Regardless of your viewpoint there’s no denying its aesthetic appeal as it’s a visual masterpiece; cinematographer Emmanuel Lubezki capturing some of the most exquisite images – the fragility of a newborn child’s foot held by its adoring father, the kaleidoscopic beauty of a church’s stained glass windows, the speckled lances of sunlight which illuminate the O’Brien’s home. Every single frame could be mounted proudly above any mantelpiece.
The Tree Of Life eschews a traditional narrative which viewers might find frustrating; its non-linear structure and skeletal plot might leave audiences struggling to empathise with the family’s domestic problems. But it’s a film which is very much felt rather than directly explained, much like how memories of childhood come in half-remembered fragments and often idealised snap shots. Much of what is conveyed is unsaid but captured with a look, a feeling, and an almost childlike intuition – the delicate and strained tensions of a marriage, the petty rivalries and jealousies of childhood and the setbacks which threaten to undermine their relationships.
This wouldn’t be possible if it wasn’t for Brad Pitt’s subtly nuanced performance which is easily a career best. There’s no doubt that Mr O’Brien loves his children but without realising it, he’s creating a family that fears more than loves him; one of forced rather than earned respect. One can’t help but hear the echoes of Tyler Durden from 1999’s Fight Club when he said, “Our fathers were our role models for God. If our fathers bailed, what does that tell you about God?” This certainly provokes a question in the young Jack which echoes in his mind for years, “Why should I be good if you’re not?” – a question addressed to both his father’s ferocious temper and the unfairness of God’s perceived indifference.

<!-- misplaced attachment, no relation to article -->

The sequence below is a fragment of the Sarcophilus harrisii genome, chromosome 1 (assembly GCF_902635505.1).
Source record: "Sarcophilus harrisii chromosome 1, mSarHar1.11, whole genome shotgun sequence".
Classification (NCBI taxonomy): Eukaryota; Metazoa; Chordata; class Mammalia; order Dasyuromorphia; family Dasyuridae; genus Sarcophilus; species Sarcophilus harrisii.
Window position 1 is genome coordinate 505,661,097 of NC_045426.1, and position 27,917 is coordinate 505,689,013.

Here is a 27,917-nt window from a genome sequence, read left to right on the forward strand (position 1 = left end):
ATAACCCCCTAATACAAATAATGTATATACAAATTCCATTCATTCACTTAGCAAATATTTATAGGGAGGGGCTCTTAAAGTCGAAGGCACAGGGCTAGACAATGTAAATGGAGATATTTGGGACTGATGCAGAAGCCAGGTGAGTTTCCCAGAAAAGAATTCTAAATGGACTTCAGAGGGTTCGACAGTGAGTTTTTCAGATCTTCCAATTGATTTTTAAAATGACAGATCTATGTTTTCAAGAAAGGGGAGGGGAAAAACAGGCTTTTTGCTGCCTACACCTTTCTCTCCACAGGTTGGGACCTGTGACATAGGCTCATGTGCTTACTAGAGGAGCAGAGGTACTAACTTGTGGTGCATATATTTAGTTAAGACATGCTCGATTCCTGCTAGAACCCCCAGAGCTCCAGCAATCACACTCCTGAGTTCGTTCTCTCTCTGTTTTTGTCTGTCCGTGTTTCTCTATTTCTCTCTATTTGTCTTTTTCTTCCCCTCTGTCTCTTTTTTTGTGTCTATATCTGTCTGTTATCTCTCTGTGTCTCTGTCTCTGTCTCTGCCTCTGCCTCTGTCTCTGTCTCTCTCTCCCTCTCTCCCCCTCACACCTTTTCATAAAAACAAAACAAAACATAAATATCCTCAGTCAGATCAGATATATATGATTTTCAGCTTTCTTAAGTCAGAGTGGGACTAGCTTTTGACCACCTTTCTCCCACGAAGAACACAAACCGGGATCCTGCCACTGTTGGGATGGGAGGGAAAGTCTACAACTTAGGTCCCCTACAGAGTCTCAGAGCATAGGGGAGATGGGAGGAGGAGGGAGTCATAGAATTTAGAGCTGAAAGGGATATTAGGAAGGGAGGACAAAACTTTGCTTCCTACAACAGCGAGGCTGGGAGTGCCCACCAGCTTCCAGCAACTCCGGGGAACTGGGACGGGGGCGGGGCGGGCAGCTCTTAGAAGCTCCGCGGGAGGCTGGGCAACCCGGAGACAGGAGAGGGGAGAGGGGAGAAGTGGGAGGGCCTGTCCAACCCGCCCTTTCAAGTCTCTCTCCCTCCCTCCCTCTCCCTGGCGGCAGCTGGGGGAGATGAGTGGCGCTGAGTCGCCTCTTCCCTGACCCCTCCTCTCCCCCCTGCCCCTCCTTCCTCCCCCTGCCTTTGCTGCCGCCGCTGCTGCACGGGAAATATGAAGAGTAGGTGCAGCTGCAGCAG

It’s easy to read a deeply religious message into The Tree Of Life. Jack is constantly whispering “Where are you?” as if he’s searching for a higher power that he’s been told exists. But it isn’t necessary to be religious to appreciate the film’s spirituality or its metaphysical meditations.
There’s a scene in which one dinosaur approaches another wounded dinosaur and places a claw on its neck for a few moments before moving on. As a realistic depiction of animal behaviour, it’s ridiculous and it’s played with such sincerity that it leaves the film wide open to mockery but what is Malick trying to say here? Man, unique of all creatures on earth has the ability to defy his own evolution – we’re no longer driven by instinct; it’s possible to make a choice. Is this the compromise between Natural Law and Grace that Jack’s parents would agree upon? Mercy? Empathy?
Again, the wise words of Carl Sagan seem appropriate, “The size and age of the Cosmos are beyond ordinary human understanding. Lost somewhere between immensity and eternity is our tiny planetary home. In a cosmic perspective, most human concerns seem insignificant, even petty. And yet our species is young and curious and brave and shows much promise”.
It’s certainly not for everyone; many people won’t have the patience for its long running time and may baulk at its existential musing but Malick’s film is an outstanding achievement – one which marvels at the simple existence of life and one which lesser film makers wouldn’t even dare attempt. It’s unlike any film you’re likely to see and is quite simply, awesome.